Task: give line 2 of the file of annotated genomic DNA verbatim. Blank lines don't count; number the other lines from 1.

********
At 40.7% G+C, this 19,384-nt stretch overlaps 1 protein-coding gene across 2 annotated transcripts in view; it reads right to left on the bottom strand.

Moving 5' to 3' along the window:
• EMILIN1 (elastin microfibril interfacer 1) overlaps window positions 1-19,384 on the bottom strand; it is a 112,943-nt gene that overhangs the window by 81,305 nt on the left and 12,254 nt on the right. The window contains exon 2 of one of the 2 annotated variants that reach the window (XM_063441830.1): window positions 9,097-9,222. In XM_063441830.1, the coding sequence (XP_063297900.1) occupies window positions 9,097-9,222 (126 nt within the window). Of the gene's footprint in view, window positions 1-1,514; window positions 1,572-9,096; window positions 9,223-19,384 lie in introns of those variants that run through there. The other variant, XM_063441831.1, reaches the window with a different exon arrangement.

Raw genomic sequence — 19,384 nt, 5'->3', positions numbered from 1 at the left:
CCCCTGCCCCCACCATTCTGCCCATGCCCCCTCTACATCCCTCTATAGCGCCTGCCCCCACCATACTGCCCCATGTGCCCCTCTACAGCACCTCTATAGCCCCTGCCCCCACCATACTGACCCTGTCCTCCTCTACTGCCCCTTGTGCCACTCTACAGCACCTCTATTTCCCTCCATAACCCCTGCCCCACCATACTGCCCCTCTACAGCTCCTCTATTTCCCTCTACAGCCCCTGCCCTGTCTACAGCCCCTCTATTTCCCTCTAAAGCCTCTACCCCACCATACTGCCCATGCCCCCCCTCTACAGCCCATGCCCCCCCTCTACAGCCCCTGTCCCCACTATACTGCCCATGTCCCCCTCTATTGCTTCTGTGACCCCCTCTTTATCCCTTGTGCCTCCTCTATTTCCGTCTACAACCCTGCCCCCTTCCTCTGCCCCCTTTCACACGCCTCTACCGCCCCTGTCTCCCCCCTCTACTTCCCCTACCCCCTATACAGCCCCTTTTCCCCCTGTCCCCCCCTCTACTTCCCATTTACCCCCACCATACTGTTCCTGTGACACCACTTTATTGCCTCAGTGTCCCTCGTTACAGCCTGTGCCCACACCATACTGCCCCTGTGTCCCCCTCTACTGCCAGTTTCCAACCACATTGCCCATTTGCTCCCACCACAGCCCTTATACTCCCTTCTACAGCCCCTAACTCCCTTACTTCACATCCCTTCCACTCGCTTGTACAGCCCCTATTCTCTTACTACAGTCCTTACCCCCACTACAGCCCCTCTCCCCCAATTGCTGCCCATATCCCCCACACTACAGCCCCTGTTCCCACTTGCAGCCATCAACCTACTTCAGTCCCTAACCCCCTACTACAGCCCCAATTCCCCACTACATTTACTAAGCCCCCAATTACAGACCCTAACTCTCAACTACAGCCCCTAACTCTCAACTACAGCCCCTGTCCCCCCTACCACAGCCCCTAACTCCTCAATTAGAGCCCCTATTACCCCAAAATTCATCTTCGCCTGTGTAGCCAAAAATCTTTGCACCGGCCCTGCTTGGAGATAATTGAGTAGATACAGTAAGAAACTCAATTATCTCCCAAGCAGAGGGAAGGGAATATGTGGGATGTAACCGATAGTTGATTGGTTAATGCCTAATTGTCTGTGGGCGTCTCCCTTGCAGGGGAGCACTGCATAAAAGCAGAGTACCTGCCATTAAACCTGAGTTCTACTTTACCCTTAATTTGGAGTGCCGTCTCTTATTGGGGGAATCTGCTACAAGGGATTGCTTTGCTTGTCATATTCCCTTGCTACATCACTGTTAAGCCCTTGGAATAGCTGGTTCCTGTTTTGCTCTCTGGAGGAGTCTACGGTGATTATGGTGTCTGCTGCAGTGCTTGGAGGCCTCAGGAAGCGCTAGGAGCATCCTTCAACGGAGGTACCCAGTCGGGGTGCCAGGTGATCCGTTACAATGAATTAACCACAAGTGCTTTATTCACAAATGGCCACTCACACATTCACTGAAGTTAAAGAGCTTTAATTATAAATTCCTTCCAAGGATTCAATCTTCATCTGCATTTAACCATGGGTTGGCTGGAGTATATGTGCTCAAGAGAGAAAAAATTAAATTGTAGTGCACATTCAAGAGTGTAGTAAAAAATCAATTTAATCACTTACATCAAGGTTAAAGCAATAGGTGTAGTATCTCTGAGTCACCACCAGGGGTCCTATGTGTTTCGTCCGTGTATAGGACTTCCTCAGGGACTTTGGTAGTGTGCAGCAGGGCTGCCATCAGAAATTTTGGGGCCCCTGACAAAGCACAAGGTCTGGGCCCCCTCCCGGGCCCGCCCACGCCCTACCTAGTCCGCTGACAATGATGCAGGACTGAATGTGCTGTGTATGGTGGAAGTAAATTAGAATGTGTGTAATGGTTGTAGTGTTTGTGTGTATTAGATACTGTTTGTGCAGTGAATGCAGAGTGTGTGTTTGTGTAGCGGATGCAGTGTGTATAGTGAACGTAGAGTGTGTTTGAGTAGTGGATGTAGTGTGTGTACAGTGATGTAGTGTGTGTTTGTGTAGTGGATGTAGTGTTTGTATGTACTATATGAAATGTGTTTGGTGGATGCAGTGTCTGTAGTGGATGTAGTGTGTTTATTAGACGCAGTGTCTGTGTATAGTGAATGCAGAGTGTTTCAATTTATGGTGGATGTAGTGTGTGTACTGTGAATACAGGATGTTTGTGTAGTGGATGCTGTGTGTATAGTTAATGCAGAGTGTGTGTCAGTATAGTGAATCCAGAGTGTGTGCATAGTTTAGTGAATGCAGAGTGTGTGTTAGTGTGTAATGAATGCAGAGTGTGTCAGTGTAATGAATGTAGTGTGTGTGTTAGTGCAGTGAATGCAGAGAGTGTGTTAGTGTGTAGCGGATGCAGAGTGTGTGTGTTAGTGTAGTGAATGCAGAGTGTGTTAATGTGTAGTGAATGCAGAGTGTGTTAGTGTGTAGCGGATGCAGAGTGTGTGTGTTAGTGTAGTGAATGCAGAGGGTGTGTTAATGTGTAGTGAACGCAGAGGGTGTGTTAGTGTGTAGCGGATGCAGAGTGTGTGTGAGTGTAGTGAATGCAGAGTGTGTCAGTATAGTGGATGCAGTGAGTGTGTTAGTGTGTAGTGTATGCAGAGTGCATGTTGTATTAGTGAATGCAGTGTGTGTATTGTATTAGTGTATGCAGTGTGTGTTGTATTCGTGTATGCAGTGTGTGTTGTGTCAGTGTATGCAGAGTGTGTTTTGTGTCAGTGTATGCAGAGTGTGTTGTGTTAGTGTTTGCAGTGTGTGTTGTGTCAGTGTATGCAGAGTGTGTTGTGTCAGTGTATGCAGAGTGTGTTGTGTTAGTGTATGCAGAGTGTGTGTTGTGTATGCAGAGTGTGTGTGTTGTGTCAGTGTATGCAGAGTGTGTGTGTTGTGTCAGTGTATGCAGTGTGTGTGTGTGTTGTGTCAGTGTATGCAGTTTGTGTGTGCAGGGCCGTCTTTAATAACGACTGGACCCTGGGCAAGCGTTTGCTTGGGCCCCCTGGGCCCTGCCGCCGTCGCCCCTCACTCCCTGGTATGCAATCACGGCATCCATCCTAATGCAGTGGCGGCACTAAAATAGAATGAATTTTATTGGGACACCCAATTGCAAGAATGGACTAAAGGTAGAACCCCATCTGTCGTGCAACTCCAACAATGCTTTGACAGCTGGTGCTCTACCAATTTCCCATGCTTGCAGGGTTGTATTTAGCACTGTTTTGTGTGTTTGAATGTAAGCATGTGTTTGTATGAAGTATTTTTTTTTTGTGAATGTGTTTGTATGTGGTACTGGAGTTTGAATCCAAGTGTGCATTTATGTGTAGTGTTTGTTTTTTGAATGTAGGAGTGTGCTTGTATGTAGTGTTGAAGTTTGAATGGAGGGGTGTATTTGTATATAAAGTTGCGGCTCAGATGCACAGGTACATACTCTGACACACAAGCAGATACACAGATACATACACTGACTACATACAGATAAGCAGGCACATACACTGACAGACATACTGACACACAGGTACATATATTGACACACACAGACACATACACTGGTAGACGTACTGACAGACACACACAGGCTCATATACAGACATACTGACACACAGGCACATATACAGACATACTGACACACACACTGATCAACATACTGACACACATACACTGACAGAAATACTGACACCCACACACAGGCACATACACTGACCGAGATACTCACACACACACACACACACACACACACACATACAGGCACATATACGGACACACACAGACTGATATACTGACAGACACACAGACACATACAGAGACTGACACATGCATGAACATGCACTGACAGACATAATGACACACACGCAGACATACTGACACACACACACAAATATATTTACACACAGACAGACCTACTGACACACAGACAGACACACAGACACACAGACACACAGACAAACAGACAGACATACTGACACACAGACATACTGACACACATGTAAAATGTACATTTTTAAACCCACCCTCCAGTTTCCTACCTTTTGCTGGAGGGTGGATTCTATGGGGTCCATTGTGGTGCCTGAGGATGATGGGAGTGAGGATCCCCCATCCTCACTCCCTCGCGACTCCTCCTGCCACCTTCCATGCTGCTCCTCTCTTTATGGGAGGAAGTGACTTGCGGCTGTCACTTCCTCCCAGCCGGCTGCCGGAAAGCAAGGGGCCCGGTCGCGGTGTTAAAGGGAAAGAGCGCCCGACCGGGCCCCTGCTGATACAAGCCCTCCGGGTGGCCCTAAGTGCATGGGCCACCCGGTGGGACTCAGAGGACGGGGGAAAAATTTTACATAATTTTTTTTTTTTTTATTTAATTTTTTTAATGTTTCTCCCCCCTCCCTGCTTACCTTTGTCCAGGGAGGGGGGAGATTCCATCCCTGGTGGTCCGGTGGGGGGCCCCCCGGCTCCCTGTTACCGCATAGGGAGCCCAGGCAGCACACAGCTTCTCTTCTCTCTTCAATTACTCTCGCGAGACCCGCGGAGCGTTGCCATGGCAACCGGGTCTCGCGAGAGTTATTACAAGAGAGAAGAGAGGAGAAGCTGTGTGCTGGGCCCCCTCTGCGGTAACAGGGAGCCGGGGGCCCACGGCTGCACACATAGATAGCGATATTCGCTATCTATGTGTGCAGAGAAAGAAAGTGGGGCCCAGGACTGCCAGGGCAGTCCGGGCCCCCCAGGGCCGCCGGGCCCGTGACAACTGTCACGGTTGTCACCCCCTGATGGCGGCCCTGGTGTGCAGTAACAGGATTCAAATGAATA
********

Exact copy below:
Moving 5' to 3' along the window: